Yours is the majority opinion. The fact remains that Ron’s plans, approved by the board, were scuttled prematurely. Conclusions may be drawn, but only about skittish investors, not about the wisdom or viability of his approach. We’ll never know for sure.
Well, I found it to be a bit of a mix at JC Penney due to Ron Johnson.
1) The stores are a FAR better experience than before his brief tenure. The clerks there LOVE the improvements and have been very vocal about it. As a customer I LOVE the improvements as well. It’s JC Penney in the 21st Century, at last.
2) Johnson had not-a-clue that JC Penney customers LIVE for sales! Remove the sales, remove the customer appeal. I cannot fathom how he missed that. This is NOT NOT NOT an Apple Store. Very poor judgement on his part.
3) The advertising literature got a big step up in elegance, but again this is NOT NOT NOT Apple! WTF was up with making every damned page WHITE WHITE WHITE to the point of looking the SAME SAME SAME?! Again, very poor judgement on his part.
The human penchant for what I call ‘Formulas For Living’ is an endless source of FAILure. It’s that same old idiotic ‘KISS Principle’ killing off insight and creativity. It never works, unless you don’t care or you don’t bother to notice.
That’s basically what I said – it all depends on how the experience is planned/coded.
They have to know that we’ll just turn it off and never turn it on again if they use it for spam. They will find a balance that spams a few and is helpful to more just so that it helps sales enough to justify the few that find it off-putting.
If only iBeacon could give me a reading on my blood sugar.
iBeacons should be used to alert people of nearby IT doofuses and fandroids. Avoiding these idiots could save them a lot of stress and potentially thousands of dollars per year.
I like how you think. HAHAHAHA!
If I get a MacKeeper alert, I’m deleting the app and consider not shopping there again.
The headline sums up perfectly my hope and fear for iBeacon.
Retailers need to realize that if they use it as spam, iPhone customers will turn it off faster than Android phones get orphaned by the next OS update.
Here’s a novel concept: just ask a salesperson what you are looking for…oh, they went out with full service gas stations, never mind. iBeacon will be an incredible annoyance, it will not succeed because people will simply turn it off.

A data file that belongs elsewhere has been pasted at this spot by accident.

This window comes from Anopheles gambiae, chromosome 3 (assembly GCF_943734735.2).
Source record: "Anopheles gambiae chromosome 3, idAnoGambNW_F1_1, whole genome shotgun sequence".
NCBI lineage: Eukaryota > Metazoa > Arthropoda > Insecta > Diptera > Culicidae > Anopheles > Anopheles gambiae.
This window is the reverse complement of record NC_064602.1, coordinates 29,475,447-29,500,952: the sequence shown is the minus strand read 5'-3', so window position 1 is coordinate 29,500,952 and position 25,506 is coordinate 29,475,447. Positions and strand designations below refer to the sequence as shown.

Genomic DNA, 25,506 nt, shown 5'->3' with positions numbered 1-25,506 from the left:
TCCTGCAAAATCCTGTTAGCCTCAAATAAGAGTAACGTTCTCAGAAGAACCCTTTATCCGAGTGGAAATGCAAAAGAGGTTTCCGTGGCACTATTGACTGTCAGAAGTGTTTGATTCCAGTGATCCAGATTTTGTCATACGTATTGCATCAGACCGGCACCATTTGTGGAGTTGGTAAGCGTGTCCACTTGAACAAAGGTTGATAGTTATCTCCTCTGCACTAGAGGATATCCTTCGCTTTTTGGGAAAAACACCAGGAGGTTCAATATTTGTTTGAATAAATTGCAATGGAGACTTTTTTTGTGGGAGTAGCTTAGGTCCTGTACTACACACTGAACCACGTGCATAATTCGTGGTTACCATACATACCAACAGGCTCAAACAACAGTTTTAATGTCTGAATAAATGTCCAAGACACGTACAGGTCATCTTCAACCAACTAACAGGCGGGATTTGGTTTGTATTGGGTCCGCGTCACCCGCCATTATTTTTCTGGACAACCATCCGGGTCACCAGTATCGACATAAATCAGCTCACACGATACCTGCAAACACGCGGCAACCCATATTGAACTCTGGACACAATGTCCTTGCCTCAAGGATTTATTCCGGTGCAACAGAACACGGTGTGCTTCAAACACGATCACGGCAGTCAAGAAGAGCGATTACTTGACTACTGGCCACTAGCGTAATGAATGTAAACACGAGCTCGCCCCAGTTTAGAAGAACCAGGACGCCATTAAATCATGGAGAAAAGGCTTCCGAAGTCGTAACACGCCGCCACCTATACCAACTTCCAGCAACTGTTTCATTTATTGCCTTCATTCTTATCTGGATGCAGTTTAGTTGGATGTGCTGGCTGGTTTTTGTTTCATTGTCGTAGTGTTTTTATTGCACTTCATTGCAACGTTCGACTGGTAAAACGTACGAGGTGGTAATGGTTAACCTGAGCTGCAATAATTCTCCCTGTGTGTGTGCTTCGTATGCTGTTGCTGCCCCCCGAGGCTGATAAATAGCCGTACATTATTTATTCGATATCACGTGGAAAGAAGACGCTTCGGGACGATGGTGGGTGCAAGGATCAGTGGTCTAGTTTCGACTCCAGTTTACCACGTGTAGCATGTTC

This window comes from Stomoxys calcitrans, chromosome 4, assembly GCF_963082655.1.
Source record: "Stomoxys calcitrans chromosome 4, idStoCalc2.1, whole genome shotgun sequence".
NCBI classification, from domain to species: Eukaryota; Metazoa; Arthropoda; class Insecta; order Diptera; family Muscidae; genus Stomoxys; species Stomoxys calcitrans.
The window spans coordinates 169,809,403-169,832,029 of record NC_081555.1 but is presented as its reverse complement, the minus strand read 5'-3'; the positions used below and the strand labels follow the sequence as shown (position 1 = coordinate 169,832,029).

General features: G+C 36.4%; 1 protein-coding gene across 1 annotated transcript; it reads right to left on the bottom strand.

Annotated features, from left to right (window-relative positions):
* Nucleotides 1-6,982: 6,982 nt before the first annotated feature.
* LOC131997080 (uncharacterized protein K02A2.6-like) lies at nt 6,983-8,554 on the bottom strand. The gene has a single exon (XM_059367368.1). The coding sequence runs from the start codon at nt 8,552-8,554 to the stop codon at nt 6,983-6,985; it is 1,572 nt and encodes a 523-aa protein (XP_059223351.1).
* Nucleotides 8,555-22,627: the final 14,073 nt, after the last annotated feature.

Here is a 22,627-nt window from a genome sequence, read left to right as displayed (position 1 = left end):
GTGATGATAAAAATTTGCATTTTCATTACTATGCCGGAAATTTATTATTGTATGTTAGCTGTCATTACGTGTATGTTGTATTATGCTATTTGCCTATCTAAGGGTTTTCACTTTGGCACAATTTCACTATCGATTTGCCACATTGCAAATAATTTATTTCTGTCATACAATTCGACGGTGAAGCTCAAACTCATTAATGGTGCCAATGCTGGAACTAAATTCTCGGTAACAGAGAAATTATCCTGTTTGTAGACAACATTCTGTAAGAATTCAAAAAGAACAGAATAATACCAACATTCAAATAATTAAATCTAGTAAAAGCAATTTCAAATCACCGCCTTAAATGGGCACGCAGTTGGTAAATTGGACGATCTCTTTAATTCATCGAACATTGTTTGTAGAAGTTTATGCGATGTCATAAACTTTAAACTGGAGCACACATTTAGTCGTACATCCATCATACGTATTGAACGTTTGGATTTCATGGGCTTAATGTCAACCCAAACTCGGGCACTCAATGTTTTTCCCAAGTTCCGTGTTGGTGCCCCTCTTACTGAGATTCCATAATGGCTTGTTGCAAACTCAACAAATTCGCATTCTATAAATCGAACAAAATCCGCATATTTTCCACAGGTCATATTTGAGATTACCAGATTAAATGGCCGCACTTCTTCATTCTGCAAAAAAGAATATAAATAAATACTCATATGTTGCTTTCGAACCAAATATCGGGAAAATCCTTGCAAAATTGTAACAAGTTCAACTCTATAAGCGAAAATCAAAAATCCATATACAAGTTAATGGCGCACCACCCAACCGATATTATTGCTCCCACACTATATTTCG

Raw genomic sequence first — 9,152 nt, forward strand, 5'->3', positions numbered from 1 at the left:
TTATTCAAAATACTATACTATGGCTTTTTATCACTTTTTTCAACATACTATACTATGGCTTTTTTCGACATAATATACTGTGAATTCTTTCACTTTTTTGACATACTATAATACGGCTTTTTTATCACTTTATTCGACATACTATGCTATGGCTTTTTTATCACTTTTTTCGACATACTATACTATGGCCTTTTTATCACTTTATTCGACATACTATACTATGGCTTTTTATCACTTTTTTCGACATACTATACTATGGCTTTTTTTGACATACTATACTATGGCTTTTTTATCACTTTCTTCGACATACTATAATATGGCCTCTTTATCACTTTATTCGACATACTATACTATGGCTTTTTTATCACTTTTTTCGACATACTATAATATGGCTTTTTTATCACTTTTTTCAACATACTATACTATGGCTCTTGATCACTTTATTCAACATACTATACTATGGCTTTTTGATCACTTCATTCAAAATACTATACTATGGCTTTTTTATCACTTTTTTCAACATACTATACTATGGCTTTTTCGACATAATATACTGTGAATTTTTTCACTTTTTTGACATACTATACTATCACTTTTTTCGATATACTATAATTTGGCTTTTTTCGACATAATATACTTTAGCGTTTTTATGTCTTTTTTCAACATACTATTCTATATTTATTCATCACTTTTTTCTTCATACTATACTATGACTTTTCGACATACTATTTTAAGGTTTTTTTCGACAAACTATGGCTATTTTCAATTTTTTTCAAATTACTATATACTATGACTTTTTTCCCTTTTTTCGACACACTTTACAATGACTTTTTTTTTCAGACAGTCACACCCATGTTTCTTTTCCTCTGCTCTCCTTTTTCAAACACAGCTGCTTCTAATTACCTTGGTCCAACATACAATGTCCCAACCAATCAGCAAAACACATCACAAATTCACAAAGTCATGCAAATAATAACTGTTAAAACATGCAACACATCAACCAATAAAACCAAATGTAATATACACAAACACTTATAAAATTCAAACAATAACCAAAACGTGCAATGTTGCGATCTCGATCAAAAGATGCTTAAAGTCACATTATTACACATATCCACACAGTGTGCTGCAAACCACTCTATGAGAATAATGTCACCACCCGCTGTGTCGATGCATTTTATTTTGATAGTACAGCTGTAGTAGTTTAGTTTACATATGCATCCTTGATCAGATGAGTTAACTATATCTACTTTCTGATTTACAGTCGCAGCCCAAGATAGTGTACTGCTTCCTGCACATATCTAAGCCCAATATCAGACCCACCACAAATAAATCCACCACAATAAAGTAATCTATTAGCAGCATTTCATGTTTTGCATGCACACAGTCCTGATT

It’s crazy how when you know what you’re doing and don’t really need any help, the sales people are all over your ass.
Stand there clueless, looking around, with your hands raised in a “what the fuck?” pose, and you’ll die in the sales assistant desert.
Might be cool at first, for about 10 minutes, then probably tiresome and bothersome after that. Like the earlier poster said, depends on implementation.
Anything that can will be used for spam. Take email for example; I’ll bet that 80 or 90 % of the email messages sent in the world everyday are spam.
Estimote, as an example, does not employ any measures like that. It will be up to developers to consider measures like that. Preferably they will incorporate analytics anonymously.
Email is mostly spam, Twitter is becoming spam, FaceBook is spam in a can, Pinterest is spam in the making, LinkedIn has started spamming and iBeacon will likely be used for spamming us UNLESS Apple sets very good ENFORCED guidelines.
Good luck. Sadly, not going to happen. Our only hope is faith in humanity.
I’m furious at LinkedIn. Copying Facebook tactics, goading me to join groups, ignoring my instructions to stop the robomail. Not professional.
They all want advertising dollars but lack the insight to do it properly.
Sounds like a hi-tech version of the endless spam advertising phone calls we loathe so much. So, iBeacon? No thanks, mine would stay permanently switched off.
The VERY FIRST iBeacon message I receive will be the VERY LAST… The device itself will be in at least a million pieces on the mall floor. I will be ripping the walls apart trying to find the iBeacon transmitters so I can do to them the same thing I just did to my iDevice.
Now now! I entirely appreciate the sentiment. But live to fight another day for personal privacy and integrity. Don’t end up in jail over an insipid marketing moron strategy.
I look forward to seeing iBeacon’s implementation. I am curious to see how it will be used. It may turn into a bust, but I see enough potential benefits to give it a chance.
The retailers with class will win, those without won’t.